When Frank Turnbull came from Toronto to join the staff of the
Vancouver General Hospital in 1933 as a brain surgeon, he
automatically became Chief Neurosurgeon because he was the only one
in the province. When he retired at 81 he was among BC's most
distinguished physicians, in sharp contrast to his early years,
when regular physicians considered neurosurgery something of a
pseudo-science on the outer fringe of serious medicine. Turnbull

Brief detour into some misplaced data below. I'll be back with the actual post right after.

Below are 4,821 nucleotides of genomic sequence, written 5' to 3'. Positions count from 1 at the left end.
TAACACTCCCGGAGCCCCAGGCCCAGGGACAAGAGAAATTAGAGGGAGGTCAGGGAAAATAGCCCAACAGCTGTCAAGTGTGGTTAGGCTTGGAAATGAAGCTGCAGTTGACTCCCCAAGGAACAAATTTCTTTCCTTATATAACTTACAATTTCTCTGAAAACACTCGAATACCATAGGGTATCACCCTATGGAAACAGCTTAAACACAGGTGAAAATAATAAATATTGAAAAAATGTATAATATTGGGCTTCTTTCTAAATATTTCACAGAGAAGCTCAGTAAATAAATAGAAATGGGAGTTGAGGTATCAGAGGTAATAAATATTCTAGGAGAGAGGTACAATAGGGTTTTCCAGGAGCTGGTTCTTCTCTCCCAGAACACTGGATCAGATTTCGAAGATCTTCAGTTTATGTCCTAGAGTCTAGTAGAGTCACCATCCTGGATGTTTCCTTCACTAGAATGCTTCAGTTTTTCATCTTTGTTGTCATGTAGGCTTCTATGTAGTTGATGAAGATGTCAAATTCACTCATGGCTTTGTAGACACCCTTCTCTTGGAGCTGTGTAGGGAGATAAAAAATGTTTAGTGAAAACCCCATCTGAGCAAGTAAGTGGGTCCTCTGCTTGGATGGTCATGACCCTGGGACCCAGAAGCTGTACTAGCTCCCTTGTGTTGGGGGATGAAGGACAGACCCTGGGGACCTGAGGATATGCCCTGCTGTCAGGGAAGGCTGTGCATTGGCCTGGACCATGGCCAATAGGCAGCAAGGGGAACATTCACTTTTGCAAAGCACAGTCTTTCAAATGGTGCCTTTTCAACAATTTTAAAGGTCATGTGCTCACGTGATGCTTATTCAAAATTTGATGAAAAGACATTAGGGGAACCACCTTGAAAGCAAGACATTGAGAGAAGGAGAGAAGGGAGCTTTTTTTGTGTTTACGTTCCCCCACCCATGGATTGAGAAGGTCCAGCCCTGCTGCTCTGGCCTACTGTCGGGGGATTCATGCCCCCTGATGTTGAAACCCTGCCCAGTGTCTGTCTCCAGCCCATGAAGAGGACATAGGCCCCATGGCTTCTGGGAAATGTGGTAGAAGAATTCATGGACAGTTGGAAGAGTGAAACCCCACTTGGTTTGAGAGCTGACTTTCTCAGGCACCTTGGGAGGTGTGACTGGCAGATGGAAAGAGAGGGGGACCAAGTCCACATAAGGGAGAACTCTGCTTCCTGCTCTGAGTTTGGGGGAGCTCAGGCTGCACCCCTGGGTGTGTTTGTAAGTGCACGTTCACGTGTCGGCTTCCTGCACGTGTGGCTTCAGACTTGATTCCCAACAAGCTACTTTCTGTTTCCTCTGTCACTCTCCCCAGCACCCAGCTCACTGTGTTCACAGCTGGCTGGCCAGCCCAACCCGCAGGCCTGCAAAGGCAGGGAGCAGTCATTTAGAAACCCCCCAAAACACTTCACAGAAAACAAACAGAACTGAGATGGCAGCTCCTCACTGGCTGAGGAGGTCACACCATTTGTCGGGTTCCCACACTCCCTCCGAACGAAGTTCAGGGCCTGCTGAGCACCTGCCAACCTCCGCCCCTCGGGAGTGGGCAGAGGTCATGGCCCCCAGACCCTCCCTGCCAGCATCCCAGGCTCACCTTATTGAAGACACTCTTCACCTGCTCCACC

shudders now to think of the operations performed before the advent
of antibiotics or decent anaesthetics, but marvels at the
advancement he witnessed over six decades of practice. In his book
he relates many fascinating stories about his encounters with the
mysteries of the human brain, as well as dealing with the larger
issues in the development of modem medicine.
|Country of origin:
||227 x 156 x 22mm (L x W x T)
||Paperback - Trade
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